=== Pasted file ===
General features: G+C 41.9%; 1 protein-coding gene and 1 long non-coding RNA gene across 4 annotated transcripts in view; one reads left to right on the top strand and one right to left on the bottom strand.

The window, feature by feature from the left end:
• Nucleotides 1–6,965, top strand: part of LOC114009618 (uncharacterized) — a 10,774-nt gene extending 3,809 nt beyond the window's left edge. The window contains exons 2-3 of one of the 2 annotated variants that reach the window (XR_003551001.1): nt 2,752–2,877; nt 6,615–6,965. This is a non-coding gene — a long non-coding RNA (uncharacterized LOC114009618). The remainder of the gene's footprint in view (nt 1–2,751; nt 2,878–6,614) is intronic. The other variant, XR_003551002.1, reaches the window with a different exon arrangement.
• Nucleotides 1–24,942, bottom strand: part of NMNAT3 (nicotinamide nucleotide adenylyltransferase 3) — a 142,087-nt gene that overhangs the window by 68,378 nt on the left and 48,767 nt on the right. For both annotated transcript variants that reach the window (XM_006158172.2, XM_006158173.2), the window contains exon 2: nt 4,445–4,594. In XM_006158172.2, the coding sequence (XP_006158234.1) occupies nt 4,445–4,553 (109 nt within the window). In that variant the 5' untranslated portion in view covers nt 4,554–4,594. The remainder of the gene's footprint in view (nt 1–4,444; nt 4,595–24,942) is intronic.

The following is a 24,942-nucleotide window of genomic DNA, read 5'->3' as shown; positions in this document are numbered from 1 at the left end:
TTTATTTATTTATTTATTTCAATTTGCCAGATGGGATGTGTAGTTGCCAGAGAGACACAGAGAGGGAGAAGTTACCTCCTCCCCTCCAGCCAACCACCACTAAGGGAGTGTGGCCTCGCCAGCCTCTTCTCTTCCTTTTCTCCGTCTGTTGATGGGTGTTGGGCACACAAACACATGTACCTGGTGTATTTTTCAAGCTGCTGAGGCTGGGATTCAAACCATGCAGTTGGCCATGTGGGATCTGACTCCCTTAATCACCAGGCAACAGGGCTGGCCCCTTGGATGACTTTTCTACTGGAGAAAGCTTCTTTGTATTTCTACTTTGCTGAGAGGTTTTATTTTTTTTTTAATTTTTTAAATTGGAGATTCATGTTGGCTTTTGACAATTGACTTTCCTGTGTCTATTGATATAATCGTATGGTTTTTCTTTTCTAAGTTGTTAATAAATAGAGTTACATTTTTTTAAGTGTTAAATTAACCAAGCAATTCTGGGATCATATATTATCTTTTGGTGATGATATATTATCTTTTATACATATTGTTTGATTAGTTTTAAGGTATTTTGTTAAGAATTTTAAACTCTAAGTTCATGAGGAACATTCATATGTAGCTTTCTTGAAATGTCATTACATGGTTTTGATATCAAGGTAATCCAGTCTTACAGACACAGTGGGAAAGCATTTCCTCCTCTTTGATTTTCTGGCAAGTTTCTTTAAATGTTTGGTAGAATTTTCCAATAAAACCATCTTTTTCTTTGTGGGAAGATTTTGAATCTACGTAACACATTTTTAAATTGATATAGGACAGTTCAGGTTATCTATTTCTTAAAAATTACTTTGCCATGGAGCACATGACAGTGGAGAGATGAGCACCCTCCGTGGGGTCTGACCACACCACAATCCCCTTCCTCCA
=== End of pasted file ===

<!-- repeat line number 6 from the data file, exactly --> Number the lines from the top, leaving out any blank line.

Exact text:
TTTATTTATTTATTTATTTCAATTTGCCAGATGGGATGTGTAGTTGCCAGAGAGACACAGAGAGGGAGAAGTTACCTCCTCCCCTCCAGCCAACCACCACTAAGGGAGTGTGGCCTCGCCAGCCTCTTCTCTTCCTTTTCTCCGTCTGTTGATGGGTGTTGGGCACACAAACACATGTACCTGGTGTATTTTTCAAGCTGCTGAGGCTGGGATTCAAACCATGCAGTTGGCCATGTGGGATCTGACTCCCTTAATCACCAGGCAACAGGGCTGGCCCCTTGGATGACTTTTCTACTGGAGAAAGCTTCTTTGTATTTCTACTTTGCTGAGAGGTTTTATTTTTTTTTTAATTTTTTAAATTGGAGATTCATGTTGGCTTTTGACAATTGACTTTCCTGTGTCTATTGATATAATCGTATGGTTTTTCTTTTCTAAGTTGTTAATAAATAGAGTTACATTTTTTTAAGTGTTAAATTAACCAAGCAATTCTGGGATCATATATTATCTTTTGGTGATGATATATTATCTTTTATACATATTGTTTGATTAGTTTTAAGGTATTTTGTTAAGAATTTTAAACTCTAAGTTCATGAGGAACATTCATATGTAGCTTTCTTGAAATGTCATTACATGGTTTTGATATCAAGGTAATCCAGTCTTACAGACACAGTGGGAAAGCATTTCCTCCTCTTTGATTTTCTGGCAAGTTTCTTTAAATGTTTGGTAGAATTTTCCAATAAAACCATCTTTTTCTTTGTGGGAAGATTTTGAATCTACGTAACACATTTTTAAATTGATATAGGACAGTTCAGGTTATCTATTTCTTAAAAATTACTTTGCCATGGAGCACATGACAGTGGAGAGATGAGCACCCTCCGTGGGGTCTGACCACACCACAATCCCCTTCCTCCA